Evaluating Lossy Data Compression on Climate Simulation Data within a Large Ensemble

Thursday, 18 December 2014
Allison H Baker, John Dennis, Dorit Hammerling, Sheri A Mickelson, Douglas W Nychka and Haiying Xu, National Center for Atmospheric Research, Boulder, CO, United States
High-resolution climate simulations, such as those in the CESM-CAM5
Large Ensemble (CESM-LE) Community Project, often require tremendous
computing resources and can generate massive datasets. Preserving the
data from these simulations consumes vast storage resources, and the
availability of storage resources can limit science objectives. For
example, for the CESM-LE project, consisting of 30 160-year
simulations, storage constraints influenced the frequency of output
and necessitated the deletion of the raw monthly mean output files
(only the processed time-series data were kept).

To mitigate this problem, we are investigating the use of lossy data
compression techniques on climate simulation data from the Community
Earth System Model. In preliminary work, we developed an approach for
verifying climate data that characterizes the natural variability of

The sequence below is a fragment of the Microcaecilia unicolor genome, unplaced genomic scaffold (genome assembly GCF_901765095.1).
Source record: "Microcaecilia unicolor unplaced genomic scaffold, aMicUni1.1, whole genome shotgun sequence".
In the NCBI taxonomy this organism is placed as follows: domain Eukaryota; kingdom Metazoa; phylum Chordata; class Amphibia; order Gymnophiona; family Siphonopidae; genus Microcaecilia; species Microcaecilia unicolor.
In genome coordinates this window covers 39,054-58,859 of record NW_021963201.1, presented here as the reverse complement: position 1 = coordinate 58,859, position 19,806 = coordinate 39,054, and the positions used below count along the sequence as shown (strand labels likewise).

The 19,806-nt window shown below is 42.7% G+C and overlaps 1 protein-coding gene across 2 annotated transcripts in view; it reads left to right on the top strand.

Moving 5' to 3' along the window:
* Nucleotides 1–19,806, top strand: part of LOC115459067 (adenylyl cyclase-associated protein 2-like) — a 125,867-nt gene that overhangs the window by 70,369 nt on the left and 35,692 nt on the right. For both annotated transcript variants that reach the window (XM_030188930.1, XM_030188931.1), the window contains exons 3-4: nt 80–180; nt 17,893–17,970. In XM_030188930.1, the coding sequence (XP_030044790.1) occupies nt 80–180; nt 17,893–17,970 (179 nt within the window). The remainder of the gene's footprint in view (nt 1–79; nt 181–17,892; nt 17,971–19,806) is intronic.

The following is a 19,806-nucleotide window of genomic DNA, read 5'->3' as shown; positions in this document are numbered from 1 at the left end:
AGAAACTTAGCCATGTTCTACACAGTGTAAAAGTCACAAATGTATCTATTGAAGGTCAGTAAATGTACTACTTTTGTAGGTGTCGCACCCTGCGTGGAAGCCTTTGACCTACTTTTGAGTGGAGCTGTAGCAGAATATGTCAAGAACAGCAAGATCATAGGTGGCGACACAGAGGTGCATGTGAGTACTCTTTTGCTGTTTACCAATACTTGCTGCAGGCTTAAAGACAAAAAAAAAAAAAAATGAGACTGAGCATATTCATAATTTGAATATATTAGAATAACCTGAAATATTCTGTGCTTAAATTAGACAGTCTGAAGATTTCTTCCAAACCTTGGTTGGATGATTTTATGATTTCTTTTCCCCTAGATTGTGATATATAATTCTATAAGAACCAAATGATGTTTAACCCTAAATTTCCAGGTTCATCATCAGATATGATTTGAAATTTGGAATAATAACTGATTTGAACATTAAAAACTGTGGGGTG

the system, and we evaluated several compression algorithms with this
technique. The idea is that the effects of data compression on the
original data should not be statistically distinguishable from the
natural variability of the climate system as demonstrated by an
ensemble. Ultimately, to convince climate scientists that it is
acceptable to use lossy data compression, direct experience is
necessary. Therefore, output from the CESM-LE project is an ideal
venue for further evaluating data compression.

We report on the results of a blind experiment evaluating the impact
of data compression on output from the CESM-LE project. We contribute
three additional runs to the large ensemble, first compressing and
reconstructing the output of one or two of the new ensemble runs. The
challenge for the climate scientists is then to identify which of the
additional ensemble members has been compressed and reconstructed. We
will present the specific details of our approach and the results of
this blind experiment.